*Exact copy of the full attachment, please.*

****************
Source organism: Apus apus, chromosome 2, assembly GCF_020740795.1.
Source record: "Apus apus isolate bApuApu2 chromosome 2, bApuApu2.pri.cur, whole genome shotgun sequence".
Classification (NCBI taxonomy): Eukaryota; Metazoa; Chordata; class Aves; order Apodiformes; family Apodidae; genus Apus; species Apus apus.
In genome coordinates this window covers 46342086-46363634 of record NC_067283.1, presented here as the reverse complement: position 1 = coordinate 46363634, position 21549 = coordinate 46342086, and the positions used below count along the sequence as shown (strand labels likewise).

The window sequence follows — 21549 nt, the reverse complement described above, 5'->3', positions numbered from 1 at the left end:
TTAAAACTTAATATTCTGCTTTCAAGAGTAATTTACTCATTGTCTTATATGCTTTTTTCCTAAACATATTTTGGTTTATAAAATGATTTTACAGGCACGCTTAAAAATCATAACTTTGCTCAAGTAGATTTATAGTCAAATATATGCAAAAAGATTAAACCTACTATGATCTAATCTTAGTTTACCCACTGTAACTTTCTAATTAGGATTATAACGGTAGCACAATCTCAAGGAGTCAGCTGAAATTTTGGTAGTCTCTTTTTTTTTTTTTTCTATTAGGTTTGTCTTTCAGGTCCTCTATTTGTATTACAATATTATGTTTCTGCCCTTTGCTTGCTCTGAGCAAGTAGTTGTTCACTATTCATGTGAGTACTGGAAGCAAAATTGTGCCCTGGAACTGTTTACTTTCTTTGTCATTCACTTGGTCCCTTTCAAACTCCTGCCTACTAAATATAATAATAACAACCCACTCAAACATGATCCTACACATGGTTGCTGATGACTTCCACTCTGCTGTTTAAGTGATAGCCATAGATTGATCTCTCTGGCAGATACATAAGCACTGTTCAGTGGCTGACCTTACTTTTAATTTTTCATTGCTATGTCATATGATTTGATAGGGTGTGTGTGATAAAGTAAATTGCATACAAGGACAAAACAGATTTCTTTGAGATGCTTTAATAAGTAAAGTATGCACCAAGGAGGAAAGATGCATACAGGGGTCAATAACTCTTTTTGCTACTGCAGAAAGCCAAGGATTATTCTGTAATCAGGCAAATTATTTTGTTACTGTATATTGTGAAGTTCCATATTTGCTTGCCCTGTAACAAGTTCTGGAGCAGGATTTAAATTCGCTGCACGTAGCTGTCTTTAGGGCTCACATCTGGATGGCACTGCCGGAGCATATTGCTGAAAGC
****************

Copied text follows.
Source organism: Apus apus, chromosome 2, assembly GCF_020740795.1.
Source record: "Apus apus isolate bApuApu2 chromosome 2, bApuApu2.pri.cur, whole genome shotgun sequence".
Classification (NCBI taxonomy): Eukaryota; Metazoa; Chordata; class Aves; order Apodiformes; family Apodidae; genus Apus; species Apus apus.
In genome coordinates this window covers 46342086-46363634 of record NC_067283.1, presented here as the reverse complement: position 1 = coordinate 46363634, position 21549 = coordinate 46342086, and the positions used below count along the sequence as shown (strand labels likewise).

The window sequence follows — 21549 nt, the reverse complement described above, 5'->3', positions numbered from 1 at the left end:
TTAAAACTTAATATTCTGCTTTCAAGAGTAATTTACTCATTGTCTTATATGCTTTTTTCCTAAACATATTTTGGTTTATAAAATGATTTTACAGGCACGCTTAAAAATCATAACTTTGCTCAAGTAGATTTATAGTCAAATATATGCAAAAAGATTAAACCTACTATGATCTAATCTTAGTTTACCCACTGTAACTTTCTAATTAGGATTATAACGGTAGCACAATCTCAAGGAGTCAGCTGAAATTTTGGTAGTCTCTTTTTTTTTTTTTTCTATTAGGTTTGTCTTTCAGGTCCTCTATTTGTATTACAATATTATGTTTCTGCCCTTTGCTTGCTCTGAGCAAGTAGTTGTTCACTATTCATGTGAGTACTGGAAGCAAAATTGTGCCCTGGAACTGTTTACTTTCTTTGTCATTCACTTGGTCCCTTTCAAACTCCTGCCTACTAAATATAATAATAACAACCCACTCAAACATGATCCTACACATGGTTGCTGATGACTTCCACTCTGCTGTTTAAGTGATAGCCATAGATTGATCTCTCTGGCAGATACATAAGCACTGTTCAGTGGCTGACCTTACTTTTAATTTTTCATTGCTATGTCATATGATTTGATAGGGTGTGTGTGATAAAGTAAATTGCATACAAGGACAAAACAGATTTCTTTGAGATGCTTTAATAAGTAAAGTATGCACCAAGGAGGAAAGATGCATACAGGGGTCAATAACTCTTTTTGCTACTGCAGAAAGCCAAGGATTATTCTGTAATCAGGCAAATTATTTTGTTACTGTATATTGTGAAGTTCCATATTTGCTTGCCCTGTAACAAGTTCTGGAGCAGGATTTAAATTCGCTGCACGTAGCTGTCTTTAGGGCTCACATCTGGATGGCACTGCCGGAGCATATTGCTGAAAGC